Online communities get stronger when managers learn to delegate

by Martin Reed on 30 November 2010 in Articles

community building

A great way to get members passionate about your community is to empower them. You’re the community manager but that doesn’t mean you should be doing everything. The more responsibilities you give your members, the more dedicated and committed they’ll become.

Community manager tasks to delegate

Welcoming new members – As the community manager, it’s a good idea for you to personally welcome new members. Don’t copy and paste the same welcome you give everyone else – make it different for every member. Welcomes aren’t particularly encouraging when only one person responds, so make a few of your members ‘Welcome Reps’.

Creating fresh discussion topics – Fresh content is good, but not if you’re the only one creating it. Empower other members with the responsibility to post interesting (and perhaps provocative) discussion starters on a regular basis. Reward those that start the most vibrant discussions.

Ensuring new discussions don’t fail – Nobody wants to join a community that will ignore them. Starting a new discussion takes a lot of courage – most members simply don’t do it. When they do, they need to be rewarded – with praise, attention, and an ensuing discussion. It’s all well and good making sure you respond to new discussions, but it can be painful trying to develop a conversation between just yourself and one other member. Give members who frequently get involved in great discussions the responsibility of ensuring all new discussions receive at least one or two replies.

Diffusing arguments – The problem with acting as a mediator all the time is that your community will come to rely on you – they won’t take any responsibility for conflict resolution themselves. Encourage members to intervene when arguments turn nasty. Form a committee that’s responsible for ensuring the community stays positive.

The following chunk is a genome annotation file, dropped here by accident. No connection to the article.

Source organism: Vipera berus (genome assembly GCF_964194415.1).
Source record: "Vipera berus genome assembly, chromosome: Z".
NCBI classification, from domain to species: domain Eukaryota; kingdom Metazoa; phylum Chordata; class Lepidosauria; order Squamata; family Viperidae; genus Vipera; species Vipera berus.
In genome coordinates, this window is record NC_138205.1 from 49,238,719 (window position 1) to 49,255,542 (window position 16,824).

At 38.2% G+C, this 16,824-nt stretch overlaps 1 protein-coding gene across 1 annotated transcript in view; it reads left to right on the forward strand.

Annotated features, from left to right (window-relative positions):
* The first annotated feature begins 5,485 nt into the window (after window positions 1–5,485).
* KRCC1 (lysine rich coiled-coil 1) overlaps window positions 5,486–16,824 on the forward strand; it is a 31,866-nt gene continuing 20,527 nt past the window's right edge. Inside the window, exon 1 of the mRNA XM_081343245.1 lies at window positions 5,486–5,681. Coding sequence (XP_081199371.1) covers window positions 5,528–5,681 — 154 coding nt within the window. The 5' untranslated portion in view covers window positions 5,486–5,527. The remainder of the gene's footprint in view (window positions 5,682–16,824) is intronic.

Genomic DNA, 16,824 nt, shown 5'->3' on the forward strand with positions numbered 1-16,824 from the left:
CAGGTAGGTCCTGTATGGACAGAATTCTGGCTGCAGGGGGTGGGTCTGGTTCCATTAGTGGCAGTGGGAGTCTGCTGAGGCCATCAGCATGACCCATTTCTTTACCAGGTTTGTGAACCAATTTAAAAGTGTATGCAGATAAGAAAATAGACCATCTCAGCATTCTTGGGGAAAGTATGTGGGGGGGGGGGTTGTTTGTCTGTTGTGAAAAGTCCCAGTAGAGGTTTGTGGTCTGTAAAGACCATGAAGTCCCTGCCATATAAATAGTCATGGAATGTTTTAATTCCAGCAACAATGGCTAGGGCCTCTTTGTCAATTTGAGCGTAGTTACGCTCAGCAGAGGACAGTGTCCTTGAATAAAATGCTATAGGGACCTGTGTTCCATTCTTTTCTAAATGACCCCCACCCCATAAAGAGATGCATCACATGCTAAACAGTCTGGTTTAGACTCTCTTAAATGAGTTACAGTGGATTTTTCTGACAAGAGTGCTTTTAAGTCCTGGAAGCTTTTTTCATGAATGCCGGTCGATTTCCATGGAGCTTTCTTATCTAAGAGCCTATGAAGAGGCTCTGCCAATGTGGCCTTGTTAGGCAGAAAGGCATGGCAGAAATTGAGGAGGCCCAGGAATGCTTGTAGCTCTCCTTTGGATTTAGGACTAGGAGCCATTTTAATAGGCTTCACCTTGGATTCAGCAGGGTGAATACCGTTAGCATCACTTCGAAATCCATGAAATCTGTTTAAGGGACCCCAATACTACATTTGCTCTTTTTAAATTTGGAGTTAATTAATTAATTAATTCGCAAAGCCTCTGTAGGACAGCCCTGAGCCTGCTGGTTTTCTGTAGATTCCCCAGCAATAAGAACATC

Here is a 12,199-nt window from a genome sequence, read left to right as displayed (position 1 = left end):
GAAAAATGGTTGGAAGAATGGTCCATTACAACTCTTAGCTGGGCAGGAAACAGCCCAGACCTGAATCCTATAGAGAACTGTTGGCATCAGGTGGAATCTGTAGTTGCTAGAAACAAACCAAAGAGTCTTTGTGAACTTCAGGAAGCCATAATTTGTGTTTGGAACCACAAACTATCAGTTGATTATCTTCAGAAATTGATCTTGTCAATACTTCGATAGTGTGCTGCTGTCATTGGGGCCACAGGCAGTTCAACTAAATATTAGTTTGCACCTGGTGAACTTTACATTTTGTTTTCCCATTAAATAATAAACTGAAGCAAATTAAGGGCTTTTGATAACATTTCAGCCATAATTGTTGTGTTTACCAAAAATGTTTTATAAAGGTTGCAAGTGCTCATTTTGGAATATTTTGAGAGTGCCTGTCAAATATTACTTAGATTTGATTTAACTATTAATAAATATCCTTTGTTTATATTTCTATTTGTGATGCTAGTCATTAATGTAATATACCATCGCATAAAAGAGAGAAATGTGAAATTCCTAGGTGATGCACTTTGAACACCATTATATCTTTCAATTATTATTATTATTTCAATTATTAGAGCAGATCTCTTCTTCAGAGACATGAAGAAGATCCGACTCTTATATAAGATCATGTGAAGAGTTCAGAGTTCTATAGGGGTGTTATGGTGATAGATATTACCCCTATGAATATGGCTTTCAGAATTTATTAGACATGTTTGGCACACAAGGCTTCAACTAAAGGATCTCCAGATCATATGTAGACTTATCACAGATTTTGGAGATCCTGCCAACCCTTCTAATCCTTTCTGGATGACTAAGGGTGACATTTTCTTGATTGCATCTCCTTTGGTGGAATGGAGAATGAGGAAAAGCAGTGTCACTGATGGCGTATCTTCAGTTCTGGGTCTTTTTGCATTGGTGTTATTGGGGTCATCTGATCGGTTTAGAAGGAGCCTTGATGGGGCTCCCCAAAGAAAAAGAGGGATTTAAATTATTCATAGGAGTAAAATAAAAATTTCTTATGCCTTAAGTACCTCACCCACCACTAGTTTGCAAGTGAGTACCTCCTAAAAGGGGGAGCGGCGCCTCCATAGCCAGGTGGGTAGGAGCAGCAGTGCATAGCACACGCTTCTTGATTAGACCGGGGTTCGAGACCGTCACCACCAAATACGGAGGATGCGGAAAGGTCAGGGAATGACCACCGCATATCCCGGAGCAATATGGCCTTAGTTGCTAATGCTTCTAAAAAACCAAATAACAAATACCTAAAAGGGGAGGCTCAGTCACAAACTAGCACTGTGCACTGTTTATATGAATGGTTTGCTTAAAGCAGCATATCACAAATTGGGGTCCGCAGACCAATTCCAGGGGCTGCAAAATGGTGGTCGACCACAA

Choosing content to highlight – If your community is still developing its personality and culture, it’s a good idea for you to pick the content you want to feature and draw attention to; it shows people what kind of content is important in the community and the type of discussions that are encouraged. As your community matures, your members should be able to take over this role – they know what they want to see in the community, they know what content is relevant and they know what will be appreciated by the community. Give them the job of selecting the best content to highlight.

Clearing up spam – A boring and tedious job. You can be far more productive and effective as a community manager if you don’t have to worry about spam. Empower some of your members to patrol the community for spam. You don’t have to give them the power to delete it, but make it easy for them to report it to you.

Encouraging inactive members to become active – Most of the time your member stats are wrong. You’ve got a member count but that doesn’t really reflect the true number of members you have. Members that don’t visit or contribute aren’t members. Most community managers will send out mass emails trying to get members back. This isn’t really an effective strategy. You need to make this personal. If members posted before disappearing, you should know some basic facts about them. Get members with similar interests to reach out and try to get them active. Even members who have never contributed are worth reaching out to. The message sent will be far more powerful and effective (and easier to scale) if it comes from other members.